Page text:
Summer is a great time for children to play outside. Whether your child is on the playground, a bicycle, or skates, put safety first to help prevent a visit to the emergency department. The American College of Emergency Physicians has some important summer safety tips to help you stay healthy while you're having fun:
Approximately 200,000 preschool and elementary age children each year end up in the emergency department because of playground injuries.
"Always supervise children when they play on equipment," said Dr. Larry Alexander of the American College of Emergency Physicians. "It's also important to make sure that children play on age-appropriate equipment that is safely anchored in the ground and properly maintained." Other tips to help avoid injury are:
- Have children play on cushioned surfaces. Sand, shredded mulch, or soft synthetic surfaces are better than concrete, asphalt, packed dirt, or rocks. Improper surfacing, accounts for more than 70 percent of incidents involving children who fall at playgrounds.
- Do not dress children in clothes that have strings that can cause strangulation.
- Teach safe play rules and intercede when necessary (take turns, share, don't push others).
- Watch for moving swings, the most likely moving equipment that causes injury.
An estimated 57 million Americans ride bicycles. "Along with safety equipment, rider actions and reactions play a major role in preventing injuries," said Dr. Alexander. Thousands of children are injured each year while riding bicycles. To help make sure your child stays safe, here are some tips:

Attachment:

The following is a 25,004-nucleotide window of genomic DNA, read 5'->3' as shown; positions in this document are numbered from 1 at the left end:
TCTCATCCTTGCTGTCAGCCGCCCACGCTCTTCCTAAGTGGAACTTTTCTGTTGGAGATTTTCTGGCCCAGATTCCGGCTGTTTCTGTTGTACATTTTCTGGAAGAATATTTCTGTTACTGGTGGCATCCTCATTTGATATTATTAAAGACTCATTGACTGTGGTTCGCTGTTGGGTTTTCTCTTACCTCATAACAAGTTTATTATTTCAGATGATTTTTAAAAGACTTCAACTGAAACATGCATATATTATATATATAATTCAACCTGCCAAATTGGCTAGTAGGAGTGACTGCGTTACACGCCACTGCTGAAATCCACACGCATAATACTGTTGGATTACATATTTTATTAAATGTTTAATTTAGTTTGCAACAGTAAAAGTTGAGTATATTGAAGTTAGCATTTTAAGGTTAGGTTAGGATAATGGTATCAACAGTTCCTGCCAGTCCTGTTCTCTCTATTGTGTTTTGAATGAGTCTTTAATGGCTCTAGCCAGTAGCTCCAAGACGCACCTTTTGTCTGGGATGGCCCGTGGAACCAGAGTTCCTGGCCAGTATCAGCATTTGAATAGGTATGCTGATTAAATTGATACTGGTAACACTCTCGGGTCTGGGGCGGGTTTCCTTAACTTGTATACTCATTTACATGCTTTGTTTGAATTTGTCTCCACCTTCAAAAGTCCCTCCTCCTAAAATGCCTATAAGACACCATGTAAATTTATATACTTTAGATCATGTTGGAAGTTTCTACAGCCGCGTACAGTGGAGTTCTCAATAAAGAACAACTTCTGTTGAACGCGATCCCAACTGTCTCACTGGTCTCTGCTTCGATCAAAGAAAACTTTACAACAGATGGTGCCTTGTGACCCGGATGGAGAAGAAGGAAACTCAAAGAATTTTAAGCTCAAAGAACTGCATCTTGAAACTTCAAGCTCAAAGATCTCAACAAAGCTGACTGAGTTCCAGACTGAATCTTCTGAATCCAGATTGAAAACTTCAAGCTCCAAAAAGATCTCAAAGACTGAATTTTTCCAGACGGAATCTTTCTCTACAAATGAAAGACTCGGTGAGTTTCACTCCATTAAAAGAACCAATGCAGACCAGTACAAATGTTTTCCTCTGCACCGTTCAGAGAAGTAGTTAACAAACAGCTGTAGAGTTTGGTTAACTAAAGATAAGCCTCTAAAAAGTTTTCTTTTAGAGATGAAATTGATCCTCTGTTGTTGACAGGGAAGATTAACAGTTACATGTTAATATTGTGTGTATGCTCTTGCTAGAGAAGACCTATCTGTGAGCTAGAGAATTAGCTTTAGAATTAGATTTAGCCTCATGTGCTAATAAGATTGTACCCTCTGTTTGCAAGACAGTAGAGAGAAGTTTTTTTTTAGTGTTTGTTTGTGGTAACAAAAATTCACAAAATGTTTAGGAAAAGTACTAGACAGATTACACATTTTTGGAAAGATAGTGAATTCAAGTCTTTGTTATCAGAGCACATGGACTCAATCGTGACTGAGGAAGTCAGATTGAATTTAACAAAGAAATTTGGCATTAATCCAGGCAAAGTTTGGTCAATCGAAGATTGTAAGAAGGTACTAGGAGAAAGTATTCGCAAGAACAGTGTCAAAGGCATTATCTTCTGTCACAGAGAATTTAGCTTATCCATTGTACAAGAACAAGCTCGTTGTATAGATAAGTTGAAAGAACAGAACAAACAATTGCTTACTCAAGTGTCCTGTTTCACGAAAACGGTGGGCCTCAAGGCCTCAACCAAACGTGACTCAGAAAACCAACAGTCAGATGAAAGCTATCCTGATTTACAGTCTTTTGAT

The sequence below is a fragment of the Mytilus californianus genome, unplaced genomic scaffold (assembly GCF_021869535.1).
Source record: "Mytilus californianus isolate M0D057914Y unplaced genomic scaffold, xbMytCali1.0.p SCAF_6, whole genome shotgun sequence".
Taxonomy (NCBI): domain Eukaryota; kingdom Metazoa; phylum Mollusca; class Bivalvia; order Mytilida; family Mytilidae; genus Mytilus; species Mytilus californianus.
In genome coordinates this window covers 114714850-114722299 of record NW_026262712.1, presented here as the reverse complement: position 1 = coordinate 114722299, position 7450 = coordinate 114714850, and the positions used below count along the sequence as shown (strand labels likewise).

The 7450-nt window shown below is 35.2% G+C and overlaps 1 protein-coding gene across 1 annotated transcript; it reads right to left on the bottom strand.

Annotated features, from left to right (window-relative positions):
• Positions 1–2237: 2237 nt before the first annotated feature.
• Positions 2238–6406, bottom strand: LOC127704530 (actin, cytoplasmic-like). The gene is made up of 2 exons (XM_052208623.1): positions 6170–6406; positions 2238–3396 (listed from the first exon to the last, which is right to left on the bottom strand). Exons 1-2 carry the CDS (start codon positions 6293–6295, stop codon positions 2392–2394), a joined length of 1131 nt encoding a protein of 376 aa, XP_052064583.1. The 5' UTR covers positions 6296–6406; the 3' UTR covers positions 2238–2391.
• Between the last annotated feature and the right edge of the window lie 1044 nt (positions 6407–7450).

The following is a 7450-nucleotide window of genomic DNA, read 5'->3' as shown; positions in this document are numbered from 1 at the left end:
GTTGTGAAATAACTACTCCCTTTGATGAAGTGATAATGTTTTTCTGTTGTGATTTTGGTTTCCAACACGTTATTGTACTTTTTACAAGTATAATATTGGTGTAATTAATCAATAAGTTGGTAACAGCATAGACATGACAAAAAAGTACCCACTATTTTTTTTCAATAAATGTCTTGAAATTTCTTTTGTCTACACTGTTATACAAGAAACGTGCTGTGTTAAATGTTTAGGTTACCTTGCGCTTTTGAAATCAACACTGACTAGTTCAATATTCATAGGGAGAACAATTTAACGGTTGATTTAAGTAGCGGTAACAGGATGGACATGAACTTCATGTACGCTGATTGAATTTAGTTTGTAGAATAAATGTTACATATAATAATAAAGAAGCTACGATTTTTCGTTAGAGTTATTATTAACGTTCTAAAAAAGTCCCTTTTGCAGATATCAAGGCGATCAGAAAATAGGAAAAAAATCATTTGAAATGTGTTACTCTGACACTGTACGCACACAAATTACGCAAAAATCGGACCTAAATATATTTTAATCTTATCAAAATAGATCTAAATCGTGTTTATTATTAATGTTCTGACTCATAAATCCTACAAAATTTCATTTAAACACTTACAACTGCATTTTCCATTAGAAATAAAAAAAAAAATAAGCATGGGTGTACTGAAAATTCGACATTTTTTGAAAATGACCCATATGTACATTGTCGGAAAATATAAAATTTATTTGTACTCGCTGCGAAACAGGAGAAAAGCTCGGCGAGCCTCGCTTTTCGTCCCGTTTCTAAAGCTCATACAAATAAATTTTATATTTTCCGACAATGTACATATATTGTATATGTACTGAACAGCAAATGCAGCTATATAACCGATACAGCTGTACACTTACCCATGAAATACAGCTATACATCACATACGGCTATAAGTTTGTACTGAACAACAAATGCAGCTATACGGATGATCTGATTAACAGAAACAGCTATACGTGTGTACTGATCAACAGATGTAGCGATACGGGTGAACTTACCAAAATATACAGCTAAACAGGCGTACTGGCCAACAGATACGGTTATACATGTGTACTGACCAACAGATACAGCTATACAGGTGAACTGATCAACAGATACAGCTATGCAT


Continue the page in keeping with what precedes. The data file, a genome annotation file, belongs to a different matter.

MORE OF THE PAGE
- Wear helmets with the chin strap firmly buckled, flat on top of the head-not tilted back. Head injuries cause about 75 percent of all bicycling fatalities.
- Wear knee and elbow pads and gloves.
- Restrict the cycling of young children to sidewalks, paths, and driveways.
- Teach older children safe bicycle road behaviors: be alert, watch for traffic, watch for obstacles, obey traffic rules and signals, ride with traffic-not against it.
- Make sure the bicycle is properly adjusted for height. Check brakes, reflectors, gear shifts and tires before riding.
- Avoid riding at dusk or after dark.
In-line Skating Safety
"In-line skating injuries increased 184 percent from 1993 to 1995-from 37,000 to 105,000-most of which were wrist, arm, and leg injuries," said Dr. Alexander. To help avoid injury:
- Always wear full protective gear-helmet, wrist guards, knee pads, elbow pads, and gloves.
- Get instruction before you take to the streets or trails. Learn to stop safely. Learn how to fall to help reduce the chances of serious injury.
- Always skate under control. Practice basic skills, such as balance and braking on a smooth, flat surface away from traffic. Avoid hills until you're ready.
- Skate on smooth, paved surfaces without traffic. Avoid skating on streets, driveways, or surfaces with water, sand, gravel, or dirt.
- Don't skate at night-others can't see you and you can't see them or obstacles in your path.
- Don't skate into crowds or people.
During the summer months, whatever your activity, remember to drink plenty of water, because it's easy to dehydrate. Wear sunscreen and hats, good sunglasses, and insect repellent. Remember that safety is never an accident.